There are many factors to consider when selecting memory. First, is typically the speed, the latest Intel processors officially supports up to 3200MHz, however most motherboards are capable of overclocking that to much higher; some up to 5400MHz. ADATA XPG recognizes that some enthusiasts want the fastest memory available, so they are releasing their Spectrix D50 Xtreme with speeds up to 5000MHz. In addition to being extremely fast, it also includes a solid aluminum heat spreader that has a mirror finish. For those of you that like RGB, ADATA hasn’t forgotten about you either, the Spectrix D50 Xtreme includes an RGB lightbar that is compatible with most of the major RGB systems.
The ADATA XPG Spectrix D50 Xtreme is packaged in a heavy duty cardboard box with a metallic orange sleeve that presents a nice view of the memory.
Instead of the usual plastic blister pack type of packaging, ADATA has packaged these in a premium high density foam block. They should arrive at their final destination without any damage being perfectly protected. Included in the packaging is a microfiber cloth to keep them looking their best.
ADATA has designed the aluminum heat spreader with a some geometric designs cut into the aluminum. Instead of being painted, ADATA has given them a very clean mirror finish that will look great in any system. Along the top edge is a light bar, that matches the angular pattern of the heat spreader. While the XPG branding is on both sides of the memory and along the top edge, it’s not over done.
A quick glance at Thaiphoon Burner shows that the ADATA XPG Spectrix D50 Extreme uses single-rank SK Hynix DJR memory ICs. There are two XMP profiles built into the memory, one at 2500MHz (aka 5000MHz) and 2404MHz (4800MHz).
Testing the ADATA XPG Spectrix D50 Xtreme memory kit, we tested it on a Gigabyte Aorus Z590 Pro AX motherboard, with an Intel i7-11700K processor. We will compare the benchmarks to Corsair Vengeance 3200MHz and ADATA XPG Spectrix D60 3600MHz memory kits.
CPU-Z is used so we can get a quick overview of the test system and the memory. Setting the BIOS to use XMP profile 2, CPU-Z verify’s the ADATA Spectrix D50 Xtreme is running at the correct speed of 5000MHz with the correct timings.
AIDA64 shows a clear progression when going from 3200MHz to 3600MHz to 5000MHz memory. We started with 44,971MB/s read on the 3200MHz Corsair Vengeance, that increased to 53,656MB/s on ADATA’s Spectrix D60 3600MHz and finally to 64,757MB/s on ADATA’s Sepctrix D50 at 5000MHz. Going from 3200MHz to 5000MHz that’s close to a 44% increase! Taking a look at the Write speeds, we go from 44,036MB/s to 51,898MB/s to 70,525MB/s, an increase of 60%!
Taking a quick look at Sisoftware Sandra’s Memory Bandwidth benchmark, once again we can see the difference between running 3200MHz and 5000MHz memory. With approximately 18% difference between the 3200MHz and 5000MHz memory. The difference between the ADATA 3600MHz and 5000MHz was much smaller at 3.5%.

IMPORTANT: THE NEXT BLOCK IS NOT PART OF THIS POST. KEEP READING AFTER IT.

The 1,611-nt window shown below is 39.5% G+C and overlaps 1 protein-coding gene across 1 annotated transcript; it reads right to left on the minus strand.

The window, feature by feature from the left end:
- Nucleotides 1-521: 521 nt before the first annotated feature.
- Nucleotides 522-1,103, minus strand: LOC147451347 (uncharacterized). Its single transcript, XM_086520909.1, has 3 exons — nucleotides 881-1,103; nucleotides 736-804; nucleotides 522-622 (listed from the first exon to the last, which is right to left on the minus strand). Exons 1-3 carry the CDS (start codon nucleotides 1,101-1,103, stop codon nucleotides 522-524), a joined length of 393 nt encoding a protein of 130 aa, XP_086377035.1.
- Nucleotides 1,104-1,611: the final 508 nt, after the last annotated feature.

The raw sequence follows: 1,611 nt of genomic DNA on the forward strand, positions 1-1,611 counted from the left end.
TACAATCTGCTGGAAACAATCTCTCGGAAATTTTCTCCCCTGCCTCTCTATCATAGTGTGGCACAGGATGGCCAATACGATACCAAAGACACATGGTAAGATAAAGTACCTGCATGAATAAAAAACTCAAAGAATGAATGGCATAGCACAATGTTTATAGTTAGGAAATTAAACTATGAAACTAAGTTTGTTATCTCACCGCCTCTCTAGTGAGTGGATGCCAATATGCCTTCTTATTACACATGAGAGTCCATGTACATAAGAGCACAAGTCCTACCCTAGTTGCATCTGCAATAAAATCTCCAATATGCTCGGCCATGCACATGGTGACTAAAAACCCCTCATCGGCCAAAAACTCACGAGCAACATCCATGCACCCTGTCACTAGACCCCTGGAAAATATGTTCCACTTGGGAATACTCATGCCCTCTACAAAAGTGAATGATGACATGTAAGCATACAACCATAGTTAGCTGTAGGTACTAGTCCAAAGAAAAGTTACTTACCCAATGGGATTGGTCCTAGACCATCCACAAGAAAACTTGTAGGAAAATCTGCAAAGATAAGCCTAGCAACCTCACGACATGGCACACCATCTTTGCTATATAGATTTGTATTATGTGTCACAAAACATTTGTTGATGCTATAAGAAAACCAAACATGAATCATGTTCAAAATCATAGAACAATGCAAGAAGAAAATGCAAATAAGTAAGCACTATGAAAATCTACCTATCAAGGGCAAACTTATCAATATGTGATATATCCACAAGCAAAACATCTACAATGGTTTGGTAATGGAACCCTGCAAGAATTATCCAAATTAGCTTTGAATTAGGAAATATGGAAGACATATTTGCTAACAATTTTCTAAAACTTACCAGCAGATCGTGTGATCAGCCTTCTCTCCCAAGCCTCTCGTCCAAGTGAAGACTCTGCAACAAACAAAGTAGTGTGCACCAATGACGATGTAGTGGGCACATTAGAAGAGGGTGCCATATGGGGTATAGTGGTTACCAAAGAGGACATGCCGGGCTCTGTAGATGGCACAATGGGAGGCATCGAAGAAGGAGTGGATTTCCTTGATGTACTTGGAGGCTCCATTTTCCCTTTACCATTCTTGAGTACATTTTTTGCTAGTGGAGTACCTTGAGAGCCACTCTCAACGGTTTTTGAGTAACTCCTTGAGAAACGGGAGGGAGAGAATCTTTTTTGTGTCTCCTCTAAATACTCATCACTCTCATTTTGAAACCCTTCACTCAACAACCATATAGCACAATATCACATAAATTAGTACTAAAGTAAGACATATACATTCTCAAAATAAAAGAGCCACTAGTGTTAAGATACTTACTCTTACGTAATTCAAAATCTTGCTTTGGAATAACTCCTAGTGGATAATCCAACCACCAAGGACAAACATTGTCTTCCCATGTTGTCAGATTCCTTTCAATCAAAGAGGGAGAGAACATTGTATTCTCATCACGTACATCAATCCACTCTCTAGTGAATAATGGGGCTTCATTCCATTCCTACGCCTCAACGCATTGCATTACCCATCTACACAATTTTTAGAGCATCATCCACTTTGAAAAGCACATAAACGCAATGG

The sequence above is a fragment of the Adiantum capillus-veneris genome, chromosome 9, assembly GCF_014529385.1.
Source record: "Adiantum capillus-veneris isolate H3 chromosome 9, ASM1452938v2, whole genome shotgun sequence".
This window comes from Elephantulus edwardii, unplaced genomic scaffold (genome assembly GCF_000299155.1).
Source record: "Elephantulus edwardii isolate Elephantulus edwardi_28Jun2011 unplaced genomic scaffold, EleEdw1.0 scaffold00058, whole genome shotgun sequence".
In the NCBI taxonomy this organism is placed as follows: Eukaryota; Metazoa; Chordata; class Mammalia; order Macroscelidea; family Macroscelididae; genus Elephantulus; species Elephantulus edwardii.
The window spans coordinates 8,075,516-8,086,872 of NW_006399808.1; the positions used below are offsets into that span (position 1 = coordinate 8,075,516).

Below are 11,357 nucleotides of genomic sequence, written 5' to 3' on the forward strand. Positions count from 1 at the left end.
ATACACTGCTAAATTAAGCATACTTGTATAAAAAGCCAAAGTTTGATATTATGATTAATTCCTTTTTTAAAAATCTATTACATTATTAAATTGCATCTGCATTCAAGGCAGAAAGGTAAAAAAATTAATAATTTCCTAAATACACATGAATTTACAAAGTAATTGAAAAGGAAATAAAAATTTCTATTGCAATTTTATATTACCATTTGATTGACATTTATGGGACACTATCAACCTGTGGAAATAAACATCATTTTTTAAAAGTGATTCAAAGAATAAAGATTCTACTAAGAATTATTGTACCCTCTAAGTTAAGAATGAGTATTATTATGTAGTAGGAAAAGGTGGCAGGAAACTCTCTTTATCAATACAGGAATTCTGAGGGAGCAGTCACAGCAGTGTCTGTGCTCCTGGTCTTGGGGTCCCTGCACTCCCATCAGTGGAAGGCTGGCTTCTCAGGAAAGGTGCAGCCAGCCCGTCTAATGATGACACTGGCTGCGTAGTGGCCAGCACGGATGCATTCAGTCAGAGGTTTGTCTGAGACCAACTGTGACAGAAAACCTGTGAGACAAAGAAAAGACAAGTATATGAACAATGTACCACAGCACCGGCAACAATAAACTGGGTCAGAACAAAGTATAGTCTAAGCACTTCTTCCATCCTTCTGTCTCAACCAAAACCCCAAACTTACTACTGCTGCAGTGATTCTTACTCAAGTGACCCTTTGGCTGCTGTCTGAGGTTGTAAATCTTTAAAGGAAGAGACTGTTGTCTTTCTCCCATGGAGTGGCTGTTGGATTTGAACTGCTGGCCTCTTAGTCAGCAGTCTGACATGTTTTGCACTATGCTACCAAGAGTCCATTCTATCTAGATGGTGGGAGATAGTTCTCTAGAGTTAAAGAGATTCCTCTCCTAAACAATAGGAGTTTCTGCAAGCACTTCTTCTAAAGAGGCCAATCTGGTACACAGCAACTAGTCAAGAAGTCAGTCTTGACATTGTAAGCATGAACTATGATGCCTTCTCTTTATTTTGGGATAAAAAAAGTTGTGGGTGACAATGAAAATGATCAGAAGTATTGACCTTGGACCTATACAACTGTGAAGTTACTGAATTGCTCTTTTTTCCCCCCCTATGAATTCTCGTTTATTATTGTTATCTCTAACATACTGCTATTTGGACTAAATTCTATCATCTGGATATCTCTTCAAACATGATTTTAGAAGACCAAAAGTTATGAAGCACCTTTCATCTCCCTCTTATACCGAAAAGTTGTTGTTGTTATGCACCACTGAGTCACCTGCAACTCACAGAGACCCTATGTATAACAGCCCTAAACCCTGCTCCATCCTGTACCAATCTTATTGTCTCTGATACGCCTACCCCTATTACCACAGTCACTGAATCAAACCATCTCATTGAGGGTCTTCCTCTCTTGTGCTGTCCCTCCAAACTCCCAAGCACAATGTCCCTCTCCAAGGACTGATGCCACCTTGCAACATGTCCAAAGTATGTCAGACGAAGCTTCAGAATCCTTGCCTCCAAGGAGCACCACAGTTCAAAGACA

Now that we have a general idea of how the ADATA Spectrix D50 Xtreme performs, we turn our attention to overclocking the memory to try squeezing a little more performance out of it. We start with the XMP 5000MHz settings, and slowly increased the speed until we ran into issues. Then we would loosen the timings a little to work towards stability.
Unfortunately, the sample kit that ADATA provided we were not able to squeeze any additional performance with XMP settings. Even going to 5066MHz, we would immediately get a BSOD once Windows begin booting. Loosening the timings to 21-30-30-46 we were able to get it to boot, however as soon as AIDA64 Memory Benchmark was started, we once again got a BSOD. Loosening the timings more did not have any effect on stability.
While we want to say this is a limitation on the ADATA XPG Spectrix D50 Xtreme memory kit, we are hesitant to say that. The Z590 chipset and Intel i7-11700K is pretty new and there are optimizations that can still be done. Perhaps down the road, after a few updates, the memory kit will be able to go beyond 5000MHz.
ADATA has made a name for themselves by developing top quality memory, the Spectrix D50 Xtreme memory kit continues this tradition. The solid aluminum heat spreader with its mirror finish gives it a high end aesthetic appeal while still cooling the memory chips. For those that enjoy the RGB aspect, the RGB light bar along the top edge is pretty common, however the angular cutout provides a nice
While testing was limited to AIDA64 and Sisoftware Sandra, we can see there is potential for performance increase with faster memory. As the Intel Z590 platform matures, I would assume that we’ll see more performance out of this kit with overclocking. Unfortunately, at this time the Z590 platform is relatively new, and needs some optimizations done for overclocking memory.
The ADATA XPG Spectrix D50 Xtreme 16GB memory kit is currently available for purchase, with a MSRP of $849.99. This is a high price, however there are only a few 5000MHz kits available, and this is actually the cheapest of them. For many the high price will make them look at other options, at which we would recommend the ADATA Spectrix D50 at 3600MHz or the Spectrix D60 at 3600MHz. Both of which are available for significantly less. However, if you want the best and the nicest looking memory around, the ADATA XPG Spectrix D50 Xtreme should be your first stop.
Legit Bottom Line: While the ADATA XPG Spectrix D50 Xtreme, running at 5000MHz is very expensive, it is one of the fastest memory kits available. It performed well in testing, however we were not able to overclock it any further.